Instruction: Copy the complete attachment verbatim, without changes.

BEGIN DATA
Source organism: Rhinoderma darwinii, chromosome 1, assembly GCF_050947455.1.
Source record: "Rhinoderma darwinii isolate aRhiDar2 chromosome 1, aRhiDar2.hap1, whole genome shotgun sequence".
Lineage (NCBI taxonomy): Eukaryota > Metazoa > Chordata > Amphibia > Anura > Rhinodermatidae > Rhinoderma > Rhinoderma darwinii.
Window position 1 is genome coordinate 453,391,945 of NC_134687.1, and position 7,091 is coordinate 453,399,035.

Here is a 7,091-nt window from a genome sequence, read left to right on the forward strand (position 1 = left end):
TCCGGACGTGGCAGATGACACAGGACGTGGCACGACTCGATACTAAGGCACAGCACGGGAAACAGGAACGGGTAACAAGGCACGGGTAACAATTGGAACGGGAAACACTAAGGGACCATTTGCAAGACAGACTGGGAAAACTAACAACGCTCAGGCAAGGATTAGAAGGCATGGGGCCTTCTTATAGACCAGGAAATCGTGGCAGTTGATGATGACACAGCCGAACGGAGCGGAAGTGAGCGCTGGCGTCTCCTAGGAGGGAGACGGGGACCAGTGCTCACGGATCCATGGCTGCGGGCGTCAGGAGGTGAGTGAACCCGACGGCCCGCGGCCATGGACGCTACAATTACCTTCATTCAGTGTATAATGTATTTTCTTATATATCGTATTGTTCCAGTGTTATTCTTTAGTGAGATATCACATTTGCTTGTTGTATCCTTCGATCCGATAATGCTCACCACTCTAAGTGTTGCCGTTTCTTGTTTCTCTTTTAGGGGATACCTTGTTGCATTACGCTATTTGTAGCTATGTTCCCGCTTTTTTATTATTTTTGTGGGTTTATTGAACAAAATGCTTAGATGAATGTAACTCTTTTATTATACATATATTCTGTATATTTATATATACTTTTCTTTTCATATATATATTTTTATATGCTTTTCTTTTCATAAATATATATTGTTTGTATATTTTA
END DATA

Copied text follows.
Source organism: Rhinoderma darwinii, chromosome 1, assembly GCF_050947455.1.
Source record: "Rhinoderma darwinii isolate aRhiDar2 chromosome 1, aRhiDar2.hap1, whole genome shotgun sequence".
Lineage (NCBI taxonomy): Eukaryota > Metazoa > Chordata > Amphibia > Anura > Rhinodermatidae > Rhinoderma > Rhinoderma darwinii.
Window position 1 is genome coordinate 453,391,945 of NC_134687.1, and position 7,091 is coordinate 453,399,035.

Here is a 7,091-nt window from a genome sequence, read left to right on the forward strand (position 1 = left end):
TCCGGACGTGGCAGATGACACAGGACGTGGCACGACTCGATACTAAGGCACAGCACGGGAAACAGGAACGGGTAACAAGGCACGGGTAACAATTGGAACGGGAAACACTAAGGGACCATTTGCAAGACAGACTGGGAAAACTAACAACGCTCAGGCAAGGATTAGAAGGCATGGGGCCTTCTTATAGACCAGGAAATCGTGGCAGTTGATGATGACACAGCCGAACGGAGCGGAAGTGAGCGCTGGCGTCTCCTAGGAGGGAGACGGGGACCAGTGCTCACGGATCCATGGCTGCGGGCGTCAGGAGGTGAGTGAACCCGACGGCCCGCGGCCATGGACGCTACAATTACCTTCATTCAGTGTATAATGTATTTTCTTATATATCGTATTGTTCCAGTGTTATTCTTTAGTGAGATATCACATTTGCTTGTTGTATCCTTCGATCCGATAATGCTCACCACTCTAAGTGTTGCCGTTTCTTGTTTCTCTTTTAGGGGATACCTTGTTGCATTACGCTATTTGTAGCTATGTTCCCGCTTTTTTATTATTTTTGTGGGTTTATTGAACAAAATGCTTAGATGAATGTAACTCTTTTATTATACATATATTCTGTATATTTATATATACTTTTCTTTTCATATATATATTTTTATATGCTTTTCTTTTCATAAATATATATTGTTTGTATATTTTA